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Animated fluids getting fancy

Aug. 14, 2007
Courtesy CSIRO
and World Science staff

Fake beer nev­er looked this good. At least that’s the hum­ble opin­ion of Ma­hesh Pra­kash, a flu­ids re­search­er at Aus­trali­a’s na­t­ional sci­ence agen­cy. He has teamed up with Ko­re­an re­search­ers to cre­ate soft­ware to let film­mak­ers serve up real­is­tic-looking an­i­ma­t­ions of flu­ids, cheaper and faster.

A frame from a com­pu­ter-gen­er­ated ani­ma­tion of beer. See the full an­i­ma­tion here (low band­width) or here (broad­band stream­ing vid­eo).


“Big Hol­ly­wood stu­dios spend vast sums on single-use so­lu­tions when they make block­busters like ‘Po­sei­don’ and ‘The Per­fect Storm,’” said An­drew Ding­jan, the agen­cy’s busi­ness and com­mer­cial­is­a­t­ion man­ag­er.

“We’d like our soft­ware to make real­is­tic spe­cial ef­fects eas­i­er to come by,” put­ting it with­in reach of small stu­dios, he added. 

Prakash and col­leagues poured a vir­tu­al glass of beer in San Die­go last week at SIG­GRAPH 07, the world’s larg­est com­put­er graph­ics con­fer­ence. The soft­ware has al­so pro­duced oth­er sim
­u­la­t­ions rang­ing from sooth­ing to ter­ri­fy­ing—waves lap­ping on a shore and wa­ter vi­o­lently flood­ing a qui­et street. All can be seen in a new vid­eo re­leased by the team (see gra­ph­ic.)

Car­bon­at­ed drinks like beer have an ex­tra com­plex­ity: the phys­ics of bub­ble crea­t­ion, Pra­kash said. “As you pour beer in­to a glass, you see bub­bles ap­pear­ing on what are called nu­clea­t­ion sites, where the glass is­n’t quite smooth,” he ex­plained. “The bub­bles ex­pand to a cer­tain size then rise up in streams to the sur­face, where they bump in­to each oth­er and form a raft of foam that floats on the top.”

He and his col­leagues at­tempted to cap­ture the math be­hind these pro­cesses in their soft­ware. It’s a four-year joint proj­ect of the Aus­tra­lian agency—the Com­mon­wealth Sci­en­tif­ic and In­dus­t­ri­al Re­search Or­ga­nisa­t­ion—and South Ko­re­a’s Elec­tron­ics and Te­le­com­mu­nica­t­ions Re­search In­sti­tute, one of the larg­est com­put­er graph­ics de­vel­opers for games.

Soph­is­t­icated math called smoothed par­t­i­cle hy­dro­dy­nam­ics helps the soft­ware do its job by work­ing smarter not harder, re­search­ers claimed—the soft­ware uses less com­put­er pow­er and takes less time to get bet­ter re­sults. 

Com­put­er an­i­ma­t­ion is a $55-bil­lion glob­al in­dus­try. Dis­cus­sions with po­ten­tial glob­al com­mer­cialisers of the soft­ware will fol­low next year, said Ding­jan.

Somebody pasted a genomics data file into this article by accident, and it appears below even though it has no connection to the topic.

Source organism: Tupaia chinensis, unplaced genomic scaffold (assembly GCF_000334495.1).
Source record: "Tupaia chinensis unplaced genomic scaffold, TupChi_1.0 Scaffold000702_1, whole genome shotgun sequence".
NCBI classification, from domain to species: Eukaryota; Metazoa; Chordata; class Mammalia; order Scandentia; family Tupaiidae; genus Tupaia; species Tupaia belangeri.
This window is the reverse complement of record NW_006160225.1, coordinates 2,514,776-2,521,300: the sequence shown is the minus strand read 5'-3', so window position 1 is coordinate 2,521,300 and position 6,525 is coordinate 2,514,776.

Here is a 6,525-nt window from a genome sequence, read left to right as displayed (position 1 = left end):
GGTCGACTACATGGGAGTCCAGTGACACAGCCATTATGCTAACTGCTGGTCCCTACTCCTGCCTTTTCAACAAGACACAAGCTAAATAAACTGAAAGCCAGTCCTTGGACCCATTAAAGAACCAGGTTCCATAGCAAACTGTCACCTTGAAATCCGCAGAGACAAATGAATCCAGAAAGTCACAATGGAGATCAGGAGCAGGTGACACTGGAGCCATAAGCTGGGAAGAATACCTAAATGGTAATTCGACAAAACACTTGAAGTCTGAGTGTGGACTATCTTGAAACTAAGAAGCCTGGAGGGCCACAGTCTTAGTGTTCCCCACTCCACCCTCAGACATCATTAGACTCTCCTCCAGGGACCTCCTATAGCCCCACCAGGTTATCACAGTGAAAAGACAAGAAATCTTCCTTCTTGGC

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Fake beer never looked this good. At least that’s the humble opinion Mahesh Prakash, a fluids researcher at Australia’s national science agency. He has teamed up with Korean researchers to develop software to allow film makers to serve up realistic-looking animations of fluids cheaper and faster. “Big Hollywood studios spend vast sums on single-use solutions when they make blockbusters like ‘Poseidon’ and ‘The Perfect Storm,’” said Andrew Dingjan, business and commercialisation manager at Prakash’s agency, the Commonwealth Scientific and Industrial Research Organisation “We’d like our software to make realistic special effects easier to come by,” putting it within the reach of small studios, he added. Prakash and colleagues poured a virtual glass of beer in San Diego last week at SIGGRAPH 07, the world’s largest computer graphics conference. The software has also produced other animations ranging from soothing to terrifying—waves lapping on a shore and water violently flooding a quiet street. Carbonated drinks like beer have an extra complexity: the physics of bubble creation, Prakash said. “As you pour beer into a glass, you see bubbles appearing on what are called nucleation sites, where the glass isn’t quite smooth,” he explained. “The bubbles expand to a certain size then rise up in streams to the surface, where they bump into each other and form a raft of foam that floats on the top.” He and his colleagues attempted to capture the math behind these processes in their software. The four-year project is being undertaken jointly by CSIRO and South Korea’s Electronics and Telecommunications Research Institute, one of the world’s largest computer graphics developers for games. Sophisticated math called smoothed particle hydrodynamics helps the software do its job by working smarter not harder, researchers claimed—the software uses less computer power and takes less time to get better results. Computer animation is a $55 billion global industry. Discussions with potential global commercialisers of the software will follow next year, said Dingjan.